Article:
REVIEW: Corman's World Lovingly Sketches the Inner Life of a Movie Maverick
Director, producer and distributor Roger Corman's world seems suspended between magnetic poles: At true north he could be described as the godfather of independently produced and independent-minded film; way down south is the Corman who looks more like the godfather to Don Simpson, a crude flipper of hot cake flicks who originated the high concept, sensation-pummeling mainstream cinema we're stuck with today. Corman's World: Exploits of a Hollywood Rebel, director Alex Stapleton's annotated filmography of the filmmaker's wildly tentacular career, is less an attempt to reconcile those poles than to show how neatly and necessarily they are bound together, by both the financial nature of filmmaking and the stubborn question of taste.
"Taste," says former protégé Martin Scorsese of Corman's workshop, "was out of the question." By 1972, the year he financed Scorsese's first movie (Boxcar Bertha), Corman had been in the business for over two decades, made dozens of movies (10 in 1957 alone) and -- as the title of his autobiography notes -- never lost a dime. Much like Woody Allen, one of the many talents he goosed on to renown, Corman realized quickly that nose-to-tail filmmaking is only tenable when one has complete control. Corman's business savvy balanced a keen sense of audience appetite with the carnal imagination (a "boiling inferno" in his description) beneath his gentlemanly persona. Stapleton chocks the film with money clips from the Corman archives, a mix of curdled rape fantasy films like The Woman Hunter, eccentric brow-lifters like the series of Poe adaptations starring Vincent Price, and chips of campy gold like Little Shop of Horrors or The Fast and the Furious.
Eye opening here and there, the footage is mostly fan candy. Though Corman mentions moving toward camp, little time is spent examining his aesthetic, as it were, or sweating at the gates of that raging inferno; the B-maestro's personal contradictions remain pristine. More sorely missing is any sense of the enormous and fluctuating market for Corman's work over several eras of exhibition. We know his films are gauged to be exactly as successful as they need to be, but outside of the actors and directors drawn into his stable, intimations of Corman's core audience loom large but invisible over the story of an astonishingly robust and still active career (part of Corman's World is spent on the set of what appears to be yet another sweded version of Jaws).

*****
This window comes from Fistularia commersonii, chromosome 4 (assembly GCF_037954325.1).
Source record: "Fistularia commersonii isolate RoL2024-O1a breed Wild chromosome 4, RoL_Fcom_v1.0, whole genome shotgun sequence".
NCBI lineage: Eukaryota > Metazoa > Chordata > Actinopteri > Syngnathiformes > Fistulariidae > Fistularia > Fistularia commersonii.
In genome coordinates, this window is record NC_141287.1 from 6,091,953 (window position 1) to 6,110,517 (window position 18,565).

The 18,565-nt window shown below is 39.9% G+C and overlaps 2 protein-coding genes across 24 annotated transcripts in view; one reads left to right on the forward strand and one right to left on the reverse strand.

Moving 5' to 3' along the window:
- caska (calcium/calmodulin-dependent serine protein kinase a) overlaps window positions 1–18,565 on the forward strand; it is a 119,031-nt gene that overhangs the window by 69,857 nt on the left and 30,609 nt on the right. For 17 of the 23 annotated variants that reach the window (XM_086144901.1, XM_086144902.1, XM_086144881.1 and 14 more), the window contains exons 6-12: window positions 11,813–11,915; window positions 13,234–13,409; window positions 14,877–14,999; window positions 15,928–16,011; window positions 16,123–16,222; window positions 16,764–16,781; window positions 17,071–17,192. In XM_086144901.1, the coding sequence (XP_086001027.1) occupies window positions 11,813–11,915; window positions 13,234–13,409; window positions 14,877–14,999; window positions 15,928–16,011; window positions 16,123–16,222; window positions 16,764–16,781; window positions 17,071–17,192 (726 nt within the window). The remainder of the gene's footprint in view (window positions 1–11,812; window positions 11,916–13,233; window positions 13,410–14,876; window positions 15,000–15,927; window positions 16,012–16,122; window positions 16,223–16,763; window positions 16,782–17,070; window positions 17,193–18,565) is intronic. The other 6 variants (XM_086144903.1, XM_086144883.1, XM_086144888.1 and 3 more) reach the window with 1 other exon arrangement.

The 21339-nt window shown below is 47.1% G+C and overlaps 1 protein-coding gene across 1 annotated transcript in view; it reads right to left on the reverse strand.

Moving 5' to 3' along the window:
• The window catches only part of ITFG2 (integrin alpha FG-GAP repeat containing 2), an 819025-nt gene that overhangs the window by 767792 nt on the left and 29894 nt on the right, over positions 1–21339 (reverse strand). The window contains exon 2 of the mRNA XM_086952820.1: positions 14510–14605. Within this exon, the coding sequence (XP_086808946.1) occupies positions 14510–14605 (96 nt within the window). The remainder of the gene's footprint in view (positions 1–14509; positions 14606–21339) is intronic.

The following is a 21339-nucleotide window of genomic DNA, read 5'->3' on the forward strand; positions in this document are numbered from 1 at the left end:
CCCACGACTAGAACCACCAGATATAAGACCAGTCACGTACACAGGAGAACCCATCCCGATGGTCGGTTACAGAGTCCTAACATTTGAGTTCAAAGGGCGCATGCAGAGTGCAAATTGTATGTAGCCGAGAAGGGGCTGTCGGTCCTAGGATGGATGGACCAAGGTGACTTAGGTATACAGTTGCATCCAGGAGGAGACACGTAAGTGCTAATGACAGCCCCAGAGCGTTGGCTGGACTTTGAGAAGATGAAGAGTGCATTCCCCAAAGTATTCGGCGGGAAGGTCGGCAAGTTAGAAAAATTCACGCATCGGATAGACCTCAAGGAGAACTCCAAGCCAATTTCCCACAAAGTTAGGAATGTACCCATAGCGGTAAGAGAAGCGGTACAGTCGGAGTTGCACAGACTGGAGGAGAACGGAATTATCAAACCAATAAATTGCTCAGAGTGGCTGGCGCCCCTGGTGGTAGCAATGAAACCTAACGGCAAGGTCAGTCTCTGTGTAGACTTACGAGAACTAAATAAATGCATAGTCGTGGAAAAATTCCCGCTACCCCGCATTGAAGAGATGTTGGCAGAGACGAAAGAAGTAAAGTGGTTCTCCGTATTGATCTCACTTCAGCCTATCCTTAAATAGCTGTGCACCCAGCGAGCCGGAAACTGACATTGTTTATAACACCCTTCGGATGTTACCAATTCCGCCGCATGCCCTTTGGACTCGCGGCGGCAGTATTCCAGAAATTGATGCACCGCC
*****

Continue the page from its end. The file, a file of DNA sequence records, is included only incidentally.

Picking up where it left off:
Such complaints feel unavoidable and therefore relatively minor: To tell Roger Corman's story is in some sense to tell the story of last 60 years of filmmaking; some ruthless cutting was required. Stapleton wisely homes in on the emissaries Corman has sent into the moviegoing consciousness -- Jack Nicholson sits for a rare and ultimately moving interview, as do Ron Howard, Jonathan Demme, Scorsese, Peter Bogdanovich, Joe Dante, Peter Fonda, Pam Grier and William Shatner -- and elucidates their B-movie roots. And while we can all be thankful that Scorsese refused Corman's offer to finance Mean Streets, should he reframe it as a blaxploitation epic, again and again we are shown that along with the résumé-bulking services it is Corman's fearless (as with his 1962 segregation drama The Intruder) and agile sensibility (as with Easy Rider forerunners The Trip and The Wild Angels) that define the terms of his influence.
Stapleton's was clearly a labor of love, shot over what must amount to like 25 Corman years. In the press notes the director admits that she waited two years for Nicholson to agree to an interview; both David Carradine and George Hickenlooper have died since filming theirs. Time trudges on, within the film and without. Indeed, the arrival of Jaws and Star Wars are framed less as the beginning than the end of an era. If the summer blockbuster turned Corman's beat into huge business, their "fully imagined worlds" are rarely noted for what little imaginative work they leave for the viewer. And where's the fun -- the risk -- in that?
If the first half of Corman's World doubles as a lobbying campaign for a lifetime achievement Oscar, the second, more elegiac half offers the vindication of that award's receipt in 2009. But then the director who uses bare breasts as props thinks it immoral to spend more than a million dollars making a movie; the distributor who showed Bergman at the drive-in was never in it for the accolades. Having preferred the game and the gamble of the movie business, as his colleagues and loved ones attest, Corman's most fully realized work may have been quietly done in his personal life. The most poignant idea to emerge from Corman's World is that in fact neither man nor mogul can control quite everything, perhaps nothing less than his legacy.
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